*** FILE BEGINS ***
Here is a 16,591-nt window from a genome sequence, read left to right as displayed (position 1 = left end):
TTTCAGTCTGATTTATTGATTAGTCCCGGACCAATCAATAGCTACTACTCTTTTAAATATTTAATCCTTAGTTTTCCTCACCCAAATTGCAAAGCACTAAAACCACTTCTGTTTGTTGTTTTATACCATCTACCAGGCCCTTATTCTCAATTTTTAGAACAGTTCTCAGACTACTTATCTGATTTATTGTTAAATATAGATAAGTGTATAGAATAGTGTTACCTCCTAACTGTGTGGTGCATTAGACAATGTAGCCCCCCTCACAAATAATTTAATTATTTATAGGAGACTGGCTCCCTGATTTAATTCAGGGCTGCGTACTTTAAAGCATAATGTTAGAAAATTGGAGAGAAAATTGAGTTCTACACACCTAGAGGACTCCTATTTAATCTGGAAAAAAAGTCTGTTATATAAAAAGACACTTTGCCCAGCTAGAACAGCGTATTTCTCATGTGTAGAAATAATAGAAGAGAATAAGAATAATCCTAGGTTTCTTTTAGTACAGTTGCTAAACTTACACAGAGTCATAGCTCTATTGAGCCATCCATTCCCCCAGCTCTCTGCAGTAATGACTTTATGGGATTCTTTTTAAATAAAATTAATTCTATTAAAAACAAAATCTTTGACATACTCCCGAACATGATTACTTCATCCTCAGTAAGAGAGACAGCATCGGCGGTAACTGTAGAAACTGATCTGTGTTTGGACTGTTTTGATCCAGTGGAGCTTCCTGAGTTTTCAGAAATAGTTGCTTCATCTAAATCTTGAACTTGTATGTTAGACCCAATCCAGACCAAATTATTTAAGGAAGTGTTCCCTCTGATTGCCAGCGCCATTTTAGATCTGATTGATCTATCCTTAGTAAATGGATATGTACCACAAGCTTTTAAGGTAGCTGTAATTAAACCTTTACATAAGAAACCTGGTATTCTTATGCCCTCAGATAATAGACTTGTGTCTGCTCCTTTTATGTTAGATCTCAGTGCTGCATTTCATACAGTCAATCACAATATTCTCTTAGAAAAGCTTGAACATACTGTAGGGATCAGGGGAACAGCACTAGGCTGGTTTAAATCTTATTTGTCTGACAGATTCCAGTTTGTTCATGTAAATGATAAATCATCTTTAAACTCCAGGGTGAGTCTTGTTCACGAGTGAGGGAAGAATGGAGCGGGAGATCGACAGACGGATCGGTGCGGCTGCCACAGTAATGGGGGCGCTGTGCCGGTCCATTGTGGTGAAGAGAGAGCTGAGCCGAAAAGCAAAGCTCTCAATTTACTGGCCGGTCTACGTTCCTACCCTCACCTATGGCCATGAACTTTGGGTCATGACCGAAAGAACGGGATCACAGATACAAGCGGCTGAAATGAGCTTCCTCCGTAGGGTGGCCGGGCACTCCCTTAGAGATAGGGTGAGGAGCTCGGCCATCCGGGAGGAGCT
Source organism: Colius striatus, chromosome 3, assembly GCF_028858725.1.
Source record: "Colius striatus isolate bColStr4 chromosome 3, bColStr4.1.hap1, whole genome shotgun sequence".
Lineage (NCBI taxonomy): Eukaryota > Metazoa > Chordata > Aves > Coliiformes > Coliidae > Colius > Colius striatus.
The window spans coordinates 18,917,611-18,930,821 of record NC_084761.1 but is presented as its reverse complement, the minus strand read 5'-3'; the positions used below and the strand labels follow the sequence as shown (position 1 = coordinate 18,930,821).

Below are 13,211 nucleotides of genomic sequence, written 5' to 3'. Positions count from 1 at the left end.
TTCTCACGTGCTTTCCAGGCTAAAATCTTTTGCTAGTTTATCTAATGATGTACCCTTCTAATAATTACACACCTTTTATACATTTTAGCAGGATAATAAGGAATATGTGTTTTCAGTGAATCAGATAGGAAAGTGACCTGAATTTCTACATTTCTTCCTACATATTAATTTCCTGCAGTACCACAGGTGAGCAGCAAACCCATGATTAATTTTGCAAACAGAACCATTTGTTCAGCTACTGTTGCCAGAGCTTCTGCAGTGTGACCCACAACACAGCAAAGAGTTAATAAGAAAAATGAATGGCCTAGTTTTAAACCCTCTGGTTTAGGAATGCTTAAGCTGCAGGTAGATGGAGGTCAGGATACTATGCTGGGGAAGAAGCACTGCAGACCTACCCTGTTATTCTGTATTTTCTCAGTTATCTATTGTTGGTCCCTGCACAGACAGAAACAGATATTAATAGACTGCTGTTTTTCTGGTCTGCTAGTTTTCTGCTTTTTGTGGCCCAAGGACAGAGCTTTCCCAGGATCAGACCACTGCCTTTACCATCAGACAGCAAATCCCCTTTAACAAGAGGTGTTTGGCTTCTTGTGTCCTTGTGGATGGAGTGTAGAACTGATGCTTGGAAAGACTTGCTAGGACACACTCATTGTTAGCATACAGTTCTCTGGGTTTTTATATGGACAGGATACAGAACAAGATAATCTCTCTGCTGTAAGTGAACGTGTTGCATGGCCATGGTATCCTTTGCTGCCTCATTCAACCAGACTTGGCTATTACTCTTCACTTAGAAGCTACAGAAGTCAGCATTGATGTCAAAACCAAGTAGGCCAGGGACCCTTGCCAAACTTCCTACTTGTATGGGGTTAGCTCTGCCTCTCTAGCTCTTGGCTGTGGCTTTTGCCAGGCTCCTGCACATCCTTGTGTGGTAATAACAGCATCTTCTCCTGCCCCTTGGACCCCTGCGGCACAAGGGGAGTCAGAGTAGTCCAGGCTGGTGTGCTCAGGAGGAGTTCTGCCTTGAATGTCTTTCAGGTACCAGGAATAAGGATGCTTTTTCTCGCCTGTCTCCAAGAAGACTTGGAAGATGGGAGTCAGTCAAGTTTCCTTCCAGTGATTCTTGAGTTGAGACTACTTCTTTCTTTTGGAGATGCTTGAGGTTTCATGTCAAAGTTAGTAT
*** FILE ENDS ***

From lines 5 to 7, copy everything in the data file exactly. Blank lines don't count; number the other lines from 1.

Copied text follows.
Lineage (NCBI taxonomy): Eukaryota > Metazoa > Chordata > Aves > Coliiformes > Coliidae > Colius > Colius striatus.
The window spans coordinates 18,917,611-18,930,821 of record NC_084761.1 but is presented as its reverse complement, the minus strand read 5'-3'; the positions used below and the strand labels follow the sequence as shown (position 1 = coordinate 18,930,821).

Below are 13,211 nucleotides of genomic sequence, written 5' to 3'. Positions count from 1 at the left end.